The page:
If you are struggling with the fit of your CPAP mask, lower pressure settings can sometimes be helpful.

If there is too much air pressure, the excessive air escapes around the edges of the mask or out of the mouth. Discuss this with your doctor before changing the settings.

Dryness in the Nose or Mouth from CPAP

Dryness of your nose or mouth often accompanies leakage. This may lead to nosebleeds or even damage to your gums and teeth.

Using a heated humidifier and heated tubing can help make your CPAP more comfortable. If your mouth falls open, air can escape and that can lead to a parched mouth or tongue. Using a chinstrap or a full-face mask that covers both the nose and mouth may correct this. If your nose is dry, over-the-counter nasal saline spray can help.

Discomfort Breathing Out

When you first start using CPAP therapy, there is a period of adjustment that occurs. It may not feel natural to breathe out against the pressure. Though it is easy to breathe in, you may find it difficult to breathe out. This may improve over time, but it may also provoke insomnia. In some cases, ramping from a lower initial pressure or a feature to allow easier exhalation can be helpful. It may be necessary to reduce the pressures overall. In rare cases, bilevel therapy—in which one pressure is used to breathe in, and a lower pressure is used to breathe out—may be needed.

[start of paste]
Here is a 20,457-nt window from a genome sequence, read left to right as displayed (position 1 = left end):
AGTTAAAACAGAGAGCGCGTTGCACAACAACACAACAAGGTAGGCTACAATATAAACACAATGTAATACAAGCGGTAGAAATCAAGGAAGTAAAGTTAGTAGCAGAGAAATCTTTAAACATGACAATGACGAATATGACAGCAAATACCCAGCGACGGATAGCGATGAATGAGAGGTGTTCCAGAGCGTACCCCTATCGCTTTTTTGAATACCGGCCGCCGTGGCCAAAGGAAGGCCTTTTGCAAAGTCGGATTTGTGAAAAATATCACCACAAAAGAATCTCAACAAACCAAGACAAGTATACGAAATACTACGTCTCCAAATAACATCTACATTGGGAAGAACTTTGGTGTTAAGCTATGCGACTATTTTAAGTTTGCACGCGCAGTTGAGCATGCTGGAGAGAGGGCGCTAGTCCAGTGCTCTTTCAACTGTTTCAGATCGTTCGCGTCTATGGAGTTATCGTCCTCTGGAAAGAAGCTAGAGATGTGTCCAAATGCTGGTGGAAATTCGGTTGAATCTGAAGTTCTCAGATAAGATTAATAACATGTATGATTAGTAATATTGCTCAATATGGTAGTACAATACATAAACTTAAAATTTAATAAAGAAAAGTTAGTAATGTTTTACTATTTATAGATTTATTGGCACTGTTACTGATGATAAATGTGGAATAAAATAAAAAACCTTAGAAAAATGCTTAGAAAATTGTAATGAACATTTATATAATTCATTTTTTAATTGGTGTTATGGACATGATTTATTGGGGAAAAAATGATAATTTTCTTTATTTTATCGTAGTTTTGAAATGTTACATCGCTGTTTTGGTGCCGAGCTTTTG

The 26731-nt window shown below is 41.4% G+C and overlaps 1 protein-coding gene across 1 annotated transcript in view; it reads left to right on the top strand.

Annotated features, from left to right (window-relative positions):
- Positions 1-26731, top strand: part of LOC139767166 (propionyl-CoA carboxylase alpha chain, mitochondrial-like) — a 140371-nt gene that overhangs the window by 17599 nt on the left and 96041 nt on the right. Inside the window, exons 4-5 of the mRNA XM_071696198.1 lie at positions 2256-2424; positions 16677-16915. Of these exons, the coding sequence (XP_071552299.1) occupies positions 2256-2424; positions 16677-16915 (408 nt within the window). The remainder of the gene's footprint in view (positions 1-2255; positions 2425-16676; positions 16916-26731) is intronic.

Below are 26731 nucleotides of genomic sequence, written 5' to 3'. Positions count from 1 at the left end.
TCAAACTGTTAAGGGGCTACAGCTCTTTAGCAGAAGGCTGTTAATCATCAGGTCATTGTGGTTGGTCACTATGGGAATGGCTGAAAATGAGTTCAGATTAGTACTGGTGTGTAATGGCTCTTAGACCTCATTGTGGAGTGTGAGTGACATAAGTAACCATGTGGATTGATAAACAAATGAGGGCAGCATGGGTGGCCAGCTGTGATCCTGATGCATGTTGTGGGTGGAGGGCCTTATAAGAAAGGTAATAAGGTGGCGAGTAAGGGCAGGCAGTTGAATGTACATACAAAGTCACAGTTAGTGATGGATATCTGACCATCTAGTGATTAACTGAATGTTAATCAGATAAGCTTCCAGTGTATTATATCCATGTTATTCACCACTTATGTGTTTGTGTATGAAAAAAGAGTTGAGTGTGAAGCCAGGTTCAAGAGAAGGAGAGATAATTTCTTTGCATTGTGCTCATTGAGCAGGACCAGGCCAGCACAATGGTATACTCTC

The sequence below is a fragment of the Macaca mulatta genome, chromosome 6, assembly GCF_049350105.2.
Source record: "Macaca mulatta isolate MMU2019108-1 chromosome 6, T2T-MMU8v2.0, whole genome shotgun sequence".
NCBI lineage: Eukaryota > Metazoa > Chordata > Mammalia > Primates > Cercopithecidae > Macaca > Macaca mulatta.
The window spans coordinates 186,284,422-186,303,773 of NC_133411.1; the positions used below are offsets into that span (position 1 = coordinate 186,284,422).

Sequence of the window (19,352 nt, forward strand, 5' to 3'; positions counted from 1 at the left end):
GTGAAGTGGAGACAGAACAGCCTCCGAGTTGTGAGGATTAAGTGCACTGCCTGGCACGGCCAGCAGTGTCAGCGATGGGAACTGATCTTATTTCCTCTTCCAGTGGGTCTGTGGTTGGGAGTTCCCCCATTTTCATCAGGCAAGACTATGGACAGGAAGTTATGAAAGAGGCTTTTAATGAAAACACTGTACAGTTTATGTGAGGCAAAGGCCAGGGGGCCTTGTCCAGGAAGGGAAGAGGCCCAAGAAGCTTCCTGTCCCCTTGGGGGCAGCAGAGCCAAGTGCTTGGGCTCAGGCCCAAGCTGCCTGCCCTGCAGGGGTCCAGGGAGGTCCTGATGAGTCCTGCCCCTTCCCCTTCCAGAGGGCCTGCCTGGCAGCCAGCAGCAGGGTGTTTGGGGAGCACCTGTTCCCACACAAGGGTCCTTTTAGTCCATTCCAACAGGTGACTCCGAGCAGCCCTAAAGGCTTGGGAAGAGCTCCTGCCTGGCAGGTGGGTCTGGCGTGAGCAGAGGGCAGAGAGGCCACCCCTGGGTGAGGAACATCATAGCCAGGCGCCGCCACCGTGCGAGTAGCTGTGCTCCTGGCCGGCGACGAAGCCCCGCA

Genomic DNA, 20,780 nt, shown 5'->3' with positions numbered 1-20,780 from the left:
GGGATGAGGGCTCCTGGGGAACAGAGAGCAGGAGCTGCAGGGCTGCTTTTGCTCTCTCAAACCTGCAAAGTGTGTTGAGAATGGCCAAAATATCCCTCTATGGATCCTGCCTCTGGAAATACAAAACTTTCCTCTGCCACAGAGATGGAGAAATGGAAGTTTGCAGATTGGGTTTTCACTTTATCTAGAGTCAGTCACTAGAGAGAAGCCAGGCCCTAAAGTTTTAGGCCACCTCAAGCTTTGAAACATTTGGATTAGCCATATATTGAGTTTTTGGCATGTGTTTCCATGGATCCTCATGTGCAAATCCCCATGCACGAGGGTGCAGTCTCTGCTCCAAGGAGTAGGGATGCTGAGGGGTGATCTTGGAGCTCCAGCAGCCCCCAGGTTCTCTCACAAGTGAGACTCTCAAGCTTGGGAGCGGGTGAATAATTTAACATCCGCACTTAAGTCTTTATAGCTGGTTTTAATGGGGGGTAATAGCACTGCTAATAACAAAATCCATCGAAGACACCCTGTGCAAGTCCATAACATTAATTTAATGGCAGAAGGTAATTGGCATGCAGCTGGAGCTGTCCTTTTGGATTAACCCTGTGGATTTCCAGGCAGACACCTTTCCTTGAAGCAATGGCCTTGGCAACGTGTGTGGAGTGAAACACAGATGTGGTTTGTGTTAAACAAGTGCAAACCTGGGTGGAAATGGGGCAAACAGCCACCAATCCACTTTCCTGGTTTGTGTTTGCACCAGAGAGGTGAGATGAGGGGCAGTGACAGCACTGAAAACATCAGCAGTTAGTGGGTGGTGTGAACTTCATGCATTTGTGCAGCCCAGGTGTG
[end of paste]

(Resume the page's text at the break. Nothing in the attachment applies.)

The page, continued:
Air Swallowing or Aerophagia from CPAP

Many people experience air swallowing, called aerophagia (literally "air eating"). If you wake and your stomach is filled with air, this may be due to aerophagia. Air swallowing can be a sign of CPAP pressures that are too high.